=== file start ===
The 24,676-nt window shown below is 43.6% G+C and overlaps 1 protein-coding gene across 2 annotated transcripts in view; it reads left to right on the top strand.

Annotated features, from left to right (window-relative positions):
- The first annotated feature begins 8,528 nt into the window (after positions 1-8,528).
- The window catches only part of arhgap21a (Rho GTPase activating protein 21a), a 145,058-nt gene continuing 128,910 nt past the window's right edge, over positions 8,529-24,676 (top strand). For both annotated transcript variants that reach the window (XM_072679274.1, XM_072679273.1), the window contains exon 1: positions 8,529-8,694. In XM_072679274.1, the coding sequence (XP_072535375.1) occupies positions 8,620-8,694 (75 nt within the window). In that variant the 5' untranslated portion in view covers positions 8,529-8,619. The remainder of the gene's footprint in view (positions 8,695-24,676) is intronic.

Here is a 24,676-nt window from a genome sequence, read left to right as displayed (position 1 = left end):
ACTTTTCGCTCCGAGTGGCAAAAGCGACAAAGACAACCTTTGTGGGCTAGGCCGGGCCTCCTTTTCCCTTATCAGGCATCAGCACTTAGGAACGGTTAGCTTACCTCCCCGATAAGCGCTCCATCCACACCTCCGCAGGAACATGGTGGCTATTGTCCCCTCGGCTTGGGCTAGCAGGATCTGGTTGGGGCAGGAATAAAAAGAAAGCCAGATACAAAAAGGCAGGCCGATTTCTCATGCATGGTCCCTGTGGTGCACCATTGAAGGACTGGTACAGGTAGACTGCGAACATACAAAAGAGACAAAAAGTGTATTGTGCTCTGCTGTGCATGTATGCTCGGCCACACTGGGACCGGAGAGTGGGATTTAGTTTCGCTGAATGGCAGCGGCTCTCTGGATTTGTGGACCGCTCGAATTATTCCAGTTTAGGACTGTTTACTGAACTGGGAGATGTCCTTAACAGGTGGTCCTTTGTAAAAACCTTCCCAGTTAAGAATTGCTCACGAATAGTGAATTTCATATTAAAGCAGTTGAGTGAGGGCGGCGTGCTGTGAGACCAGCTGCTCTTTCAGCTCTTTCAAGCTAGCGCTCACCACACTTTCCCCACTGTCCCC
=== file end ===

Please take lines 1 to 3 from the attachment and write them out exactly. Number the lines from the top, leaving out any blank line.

The 24,676-nt window shown below is 43.6% G+C and overlaps 1 protein-coding gene across 2 annotated transcripts in view; it reads left to right on the top strand.

Annotated features, from left to right (window-relative positions):
- The first annotated feature begins 8,528 nt into the window (after positions 1-8,528).